The CFTC has posted notice on its website that Javelin SEF, LLC (Javelin), a new swap execution facility (“SEF”) whose registration has been granted temporary approval by the CFTC, has certified that a very significant portion of interest rate swap contracts should be “made available to trade”; i.e., required to be traded on a swap execution facility or futures market. Interested parties may comment, on what the CFTC describes as a “novel or complex issue,” until November 19, 2013.
The made available to trade determination will apply to fixed to floating swaps, where the floating leg is tied to USD LIBOR, Sterling LIBOR and Euribor, and the currency of the trade is dollars, pounds or Euros, subject to a variety of other conditions such as standard day count conventions and holiday calendars. The term of the swaps could be up to 51 years.
Notably, Javelin was not required to say anything about itself, or its ability to handle trading, in order for it to make the determination required by the CFTC’s rules.
Lofchie Comment: When the CFTC adopted its “made available to trade” rule, we commented that the CFTC had set the bar for requiring trades to be executed on an exchange at a remarkably low level. Here is the proof of it. A new exchange, of whose existence likely most of the market is not even aware, has made the determination that a great amount of the interest rate swaps trading in the United States must be done on an exchange even though (i) the CFTC has not finalized approval of even a single SEF application, (ii) according to CFTC Commissioner O’Malia, the CFTC has not even reviewed the rules of a single SEF, and (iii) even though the SEF rules are still very much in flux. Or to put this a different way, if the issue of mandatory exchange trading is “novel or complex,” as the CFTC describes it, the CFTC has not allowed sufficient time for the issue to be reviewed.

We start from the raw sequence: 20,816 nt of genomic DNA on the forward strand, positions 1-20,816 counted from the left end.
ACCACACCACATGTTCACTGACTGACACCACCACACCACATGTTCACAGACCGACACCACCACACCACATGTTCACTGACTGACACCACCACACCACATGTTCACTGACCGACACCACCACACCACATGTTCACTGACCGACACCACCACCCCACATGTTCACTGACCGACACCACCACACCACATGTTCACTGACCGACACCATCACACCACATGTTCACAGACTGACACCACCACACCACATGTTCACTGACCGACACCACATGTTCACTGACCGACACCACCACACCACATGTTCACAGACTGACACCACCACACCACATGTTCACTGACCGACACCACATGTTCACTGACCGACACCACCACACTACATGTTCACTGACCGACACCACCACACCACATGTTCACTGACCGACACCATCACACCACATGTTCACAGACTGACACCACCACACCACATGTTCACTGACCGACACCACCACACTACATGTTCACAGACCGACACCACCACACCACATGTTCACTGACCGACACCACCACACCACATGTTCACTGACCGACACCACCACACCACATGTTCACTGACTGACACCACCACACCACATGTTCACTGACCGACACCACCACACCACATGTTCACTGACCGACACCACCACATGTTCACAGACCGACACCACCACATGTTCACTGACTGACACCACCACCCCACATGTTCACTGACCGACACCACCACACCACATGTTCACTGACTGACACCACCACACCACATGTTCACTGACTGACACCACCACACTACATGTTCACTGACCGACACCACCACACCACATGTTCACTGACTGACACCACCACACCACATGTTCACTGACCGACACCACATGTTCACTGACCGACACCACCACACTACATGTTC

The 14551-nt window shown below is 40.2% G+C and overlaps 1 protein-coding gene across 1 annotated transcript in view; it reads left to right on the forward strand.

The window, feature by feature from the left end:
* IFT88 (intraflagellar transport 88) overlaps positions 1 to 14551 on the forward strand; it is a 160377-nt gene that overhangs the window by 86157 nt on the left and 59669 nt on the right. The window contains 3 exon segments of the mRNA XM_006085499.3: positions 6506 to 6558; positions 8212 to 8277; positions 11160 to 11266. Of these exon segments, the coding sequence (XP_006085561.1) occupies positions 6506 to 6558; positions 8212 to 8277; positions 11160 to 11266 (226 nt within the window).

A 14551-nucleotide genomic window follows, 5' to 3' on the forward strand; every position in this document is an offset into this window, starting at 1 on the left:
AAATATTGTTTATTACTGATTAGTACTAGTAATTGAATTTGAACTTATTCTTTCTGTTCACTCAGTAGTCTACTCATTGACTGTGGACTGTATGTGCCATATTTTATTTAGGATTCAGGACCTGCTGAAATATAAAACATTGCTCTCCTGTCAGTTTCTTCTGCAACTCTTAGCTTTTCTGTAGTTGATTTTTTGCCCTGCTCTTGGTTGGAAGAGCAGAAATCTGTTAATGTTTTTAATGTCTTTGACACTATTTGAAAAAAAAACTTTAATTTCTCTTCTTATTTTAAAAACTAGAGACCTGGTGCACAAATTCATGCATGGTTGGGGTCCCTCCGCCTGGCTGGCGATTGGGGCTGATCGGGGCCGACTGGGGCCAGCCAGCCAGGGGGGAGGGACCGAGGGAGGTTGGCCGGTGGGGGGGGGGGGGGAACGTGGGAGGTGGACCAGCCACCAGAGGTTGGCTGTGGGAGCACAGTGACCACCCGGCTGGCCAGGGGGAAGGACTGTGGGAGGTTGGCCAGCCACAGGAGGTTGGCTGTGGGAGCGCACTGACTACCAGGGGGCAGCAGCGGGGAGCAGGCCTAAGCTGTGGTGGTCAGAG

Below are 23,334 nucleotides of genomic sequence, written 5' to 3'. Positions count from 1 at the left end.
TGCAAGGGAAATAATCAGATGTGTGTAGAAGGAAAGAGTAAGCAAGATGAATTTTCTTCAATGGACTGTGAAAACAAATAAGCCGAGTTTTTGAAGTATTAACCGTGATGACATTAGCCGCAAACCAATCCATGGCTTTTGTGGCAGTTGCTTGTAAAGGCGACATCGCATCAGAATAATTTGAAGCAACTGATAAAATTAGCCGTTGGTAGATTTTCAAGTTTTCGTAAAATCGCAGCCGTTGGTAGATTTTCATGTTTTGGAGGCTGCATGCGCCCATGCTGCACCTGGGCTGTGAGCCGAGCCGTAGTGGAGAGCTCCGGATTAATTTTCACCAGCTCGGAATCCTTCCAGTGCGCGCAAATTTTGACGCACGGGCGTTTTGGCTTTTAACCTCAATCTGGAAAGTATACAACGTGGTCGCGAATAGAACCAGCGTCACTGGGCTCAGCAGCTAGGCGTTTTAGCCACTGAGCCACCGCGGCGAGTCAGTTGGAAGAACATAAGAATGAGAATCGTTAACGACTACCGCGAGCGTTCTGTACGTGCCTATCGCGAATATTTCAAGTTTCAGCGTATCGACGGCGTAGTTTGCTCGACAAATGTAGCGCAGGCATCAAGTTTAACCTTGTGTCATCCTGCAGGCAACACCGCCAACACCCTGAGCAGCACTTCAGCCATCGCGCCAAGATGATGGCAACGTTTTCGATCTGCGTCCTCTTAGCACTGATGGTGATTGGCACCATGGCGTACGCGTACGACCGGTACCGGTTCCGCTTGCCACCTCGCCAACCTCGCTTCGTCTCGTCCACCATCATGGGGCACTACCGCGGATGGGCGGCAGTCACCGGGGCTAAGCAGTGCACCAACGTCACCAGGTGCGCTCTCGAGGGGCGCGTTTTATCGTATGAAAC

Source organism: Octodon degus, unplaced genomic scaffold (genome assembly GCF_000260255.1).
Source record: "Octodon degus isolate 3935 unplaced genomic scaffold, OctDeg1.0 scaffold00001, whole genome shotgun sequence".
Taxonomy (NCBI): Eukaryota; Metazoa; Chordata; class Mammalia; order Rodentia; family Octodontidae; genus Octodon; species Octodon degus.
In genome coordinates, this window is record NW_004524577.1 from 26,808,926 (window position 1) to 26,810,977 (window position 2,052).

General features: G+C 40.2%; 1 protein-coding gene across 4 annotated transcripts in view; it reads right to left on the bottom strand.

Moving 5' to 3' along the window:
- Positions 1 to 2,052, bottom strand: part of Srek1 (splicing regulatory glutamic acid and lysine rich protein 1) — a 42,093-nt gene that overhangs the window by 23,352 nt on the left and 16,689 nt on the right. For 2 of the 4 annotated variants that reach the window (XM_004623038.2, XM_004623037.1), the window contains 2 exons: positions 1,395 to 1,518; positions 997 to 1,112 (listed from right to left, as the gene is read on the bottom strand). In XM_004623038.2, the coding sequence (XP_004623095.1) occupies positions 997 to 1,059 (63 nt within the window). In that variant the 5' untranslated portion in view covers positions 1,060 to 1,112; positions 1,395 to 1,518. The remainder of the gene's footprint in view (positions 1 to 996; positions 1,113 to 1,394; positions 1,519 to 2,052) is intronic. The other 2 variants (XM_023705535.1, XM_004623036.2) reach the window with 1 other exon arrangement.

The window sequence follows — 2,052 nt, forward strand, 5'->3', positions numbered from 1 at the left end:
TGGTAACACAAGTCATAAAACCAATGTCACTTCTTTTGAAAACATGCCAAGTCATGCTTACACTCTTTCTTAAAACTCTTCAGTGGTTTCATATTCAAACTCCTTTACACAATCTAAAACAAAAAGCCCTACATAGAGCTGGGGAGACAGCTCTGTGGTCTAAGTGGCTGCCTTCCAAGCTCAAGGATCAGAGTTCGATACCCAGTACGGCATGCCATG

Under these conditions, the approval of the SEF’s application seems imprudent. Yet under the CFTC’s own rules, there would not seem to be any reason to reject or delay the application. So it would seem that the CFTC must either approve the application or concede that its process for requiring swaps to be traded on an exchange was not well-considered. Hopefully, the CFTC will take the second course. Hopefully, the CFTC will also rewrite the relevant rules, so that SEF trading can not become mandatory until the CFTC has reviewed the various SEF applications and finalized the SEF Rules. This should not be another round of the CFTC allowing a deadline to approach, while the market waits to see if the CFTC will issue a last minute no-action letter.
See: CFTC Press Release; Javelin Letter to CFTC determining that Certain Swaps are “Made Available to Trade”
See also: theJavelin.com (the home page for Javelin).